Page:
In between — and the story still received more ink in 2013 than any other as about 20 stories were written — MoDOT said it will not oppose closure of the facility on the city’s north side and U.S. Sens. Claire McCaskill and Roy Blunt of Missouri cosponsored legislation attached to the U.S. Transportation Bill that allowed for closure of the airport.
No action was taken on the bill in Congress, and the future of the facility continues to remain uncertain.
For years, city officials have said they want to close the airport to make room for retail development on the 80-acre site. Permission has to be granted by the FAA because the city obtained federal grant money to make improvements at the site.
In another development during 2013, Air Evac Lifeteam decided to relocate its emergency helicopter service from St. Clair to Sullivan. Air Evac said the move was necessary because of the uncertain status of St. Clair’s airport.
The Sullivan Air Evac facility opened around the first of December.
5. St. Clair EEZ
In June, after several months of work, the state approved the St. Clair Enhanced Enterprise Zone. Immediately, one local business, River’s Edge, started to take advantage of the tax breaks the zone allows as it began construction on a 100,000-square-foot warehouse in the Wagner Industrial Park.
Crews began clearing land at 25 TLC Parkway in late September.
The EEZ actually extends well beyond the city limits. It includes Parkway Village as well as land on both sides of the Interstate 44 corridor from Gray Summit to Stanton.
An EEZ works by supplying a tax abatement program for current businesses that want to expand or new businesses that want to relocate within the zone.
Language associated with the EEZ states that eligible facilities will receive a minimum property tax abatement of 50 percent for a minimum of 10 years. To qualify, the business must employ at least two new employees and spend a minimum of $100,000 in new investment for a new or expanding industry or $1 million for a replacement facility.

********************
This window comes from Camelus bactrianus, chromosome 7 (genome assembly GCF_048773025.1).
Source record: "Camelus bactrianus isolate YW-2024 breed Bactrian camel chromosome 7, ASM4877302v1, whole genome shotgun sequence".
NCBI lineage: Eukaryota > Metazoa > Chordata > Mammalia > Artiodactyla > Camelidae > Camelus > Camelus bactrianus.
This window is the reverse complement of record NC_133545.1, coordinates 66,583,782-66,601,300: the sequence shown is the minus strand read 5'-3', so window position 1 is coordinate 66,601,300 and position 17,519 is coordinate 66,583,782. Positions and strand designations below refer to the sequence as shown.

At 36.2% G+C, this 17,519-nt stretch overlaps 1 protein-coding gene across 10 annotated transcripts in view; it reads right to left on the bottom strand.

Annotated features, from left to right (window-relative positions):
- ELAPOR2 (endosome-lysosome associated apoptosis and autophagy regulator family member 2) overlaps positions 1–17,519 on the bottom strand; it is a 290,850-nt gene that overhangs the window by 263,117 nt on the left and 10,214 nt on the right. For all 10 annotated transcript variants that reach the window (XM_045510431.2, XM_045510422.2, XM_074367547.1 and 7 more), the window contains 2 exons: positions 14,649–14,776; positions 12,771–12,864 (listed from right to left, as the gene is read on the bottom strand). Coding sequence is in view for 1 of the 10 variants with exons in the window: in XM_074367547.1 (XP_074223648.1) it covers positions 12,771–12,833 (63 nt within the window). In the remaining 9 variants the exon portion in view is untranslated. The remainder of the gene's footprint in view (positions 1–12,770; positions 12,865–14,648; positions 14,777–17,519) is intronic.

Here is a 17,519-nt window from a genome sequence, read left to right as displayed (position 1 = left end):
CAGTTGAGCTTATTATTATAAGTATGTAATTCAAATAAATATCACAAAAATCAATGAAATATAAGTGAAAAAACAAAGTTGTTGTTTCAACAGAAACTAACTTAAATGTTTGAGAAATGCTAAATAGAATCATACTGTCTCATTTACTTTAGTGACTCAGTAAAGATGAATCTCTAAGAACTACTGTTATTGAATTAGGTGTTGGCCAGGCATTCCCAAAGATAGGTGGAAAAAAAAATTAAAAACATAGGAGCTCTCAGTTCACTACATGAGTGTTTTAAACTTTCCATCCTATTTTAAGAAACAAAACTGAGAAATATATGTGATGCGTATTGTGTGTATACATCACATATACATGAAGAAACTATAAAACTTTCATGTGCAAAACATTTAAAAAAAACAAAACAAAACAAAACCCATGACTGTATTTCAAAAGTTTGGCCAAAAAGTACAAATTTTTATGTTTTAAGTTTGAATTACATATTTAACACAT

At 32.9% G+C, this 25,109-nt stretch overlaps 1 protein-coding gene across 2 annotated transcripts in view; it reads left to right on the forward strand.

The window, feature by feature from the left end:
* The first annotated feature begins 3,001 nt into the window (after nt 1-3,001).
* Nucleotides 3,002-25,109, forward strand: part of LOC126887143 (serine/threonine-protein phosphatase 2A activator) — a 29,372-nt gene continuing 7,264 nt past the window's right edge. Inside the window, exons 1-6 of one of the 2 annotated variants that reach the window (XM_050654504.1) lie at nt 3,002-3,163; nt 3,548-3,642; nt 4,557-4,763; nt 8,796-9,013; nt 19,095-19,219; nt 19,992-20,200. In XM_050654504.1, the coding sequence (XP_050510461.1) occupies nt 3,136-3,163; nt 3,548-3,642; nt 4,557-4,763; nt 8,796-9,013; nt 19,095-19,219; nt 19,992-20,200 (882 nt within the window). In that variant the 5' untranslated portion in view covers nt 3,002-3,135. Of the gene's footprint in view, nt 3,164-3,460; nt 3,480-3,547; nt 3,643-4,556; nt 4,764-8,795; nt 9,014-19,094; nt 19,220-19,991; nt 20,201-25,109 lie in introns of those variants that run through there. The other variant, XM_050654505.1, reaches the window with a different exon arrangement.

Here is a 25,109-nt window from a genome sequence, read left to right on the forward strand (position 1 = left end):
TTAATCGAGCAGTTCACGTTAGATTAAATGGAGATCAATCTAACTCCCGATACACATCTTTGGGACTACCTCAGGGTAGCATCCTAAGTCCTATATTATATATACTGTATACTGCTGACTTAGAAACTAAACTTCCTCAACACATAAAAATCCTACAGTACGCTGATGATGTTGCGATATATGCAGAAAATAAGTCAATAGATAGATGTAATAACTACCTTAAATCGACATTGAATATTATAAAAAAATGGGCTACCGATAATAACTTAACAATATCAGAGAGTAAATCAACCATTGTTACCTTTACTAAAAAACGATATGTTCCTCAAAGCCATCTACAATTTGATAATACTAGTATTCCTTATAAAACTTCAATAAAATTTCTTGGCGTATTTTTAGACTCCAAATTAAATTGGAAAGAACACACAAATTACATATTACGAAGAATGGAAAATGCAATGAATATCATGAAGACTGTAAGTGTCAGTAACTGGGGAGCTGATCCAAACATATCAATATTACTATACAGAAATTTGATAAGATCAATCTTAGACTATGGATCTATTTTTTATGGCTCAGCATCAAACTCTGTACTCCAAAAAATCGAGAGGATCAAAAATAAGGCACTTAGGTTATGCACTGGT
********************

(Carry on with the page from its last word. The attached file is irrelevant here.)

The local EEZ advisory board has established a maximum 80 percent abatement over 20 years.
In February, the EEZ ball got rolling when the city and the St. Clair Area Chamber of Commerce agreed on a contract that allowed Chamber Executive Director Angela Crawford to work through the application process.
4. R-XIII Digital
The St. Clair R-XIII School District Board of Education voted in June to purchase 1,400 Google Chromebooks for $431,000 to use on a one-to-one digital learning initiative in the junior and senior high schools starting this coming January.
The goal is to have full implementation of the program at the start of the 2014-15 academic year.
The purpose of the initiative is to complement textbook learning by putting a digital device in the hands of every older student in the district. Google Apps for Education will be the program used.
The money was included in the 2013-14 budget.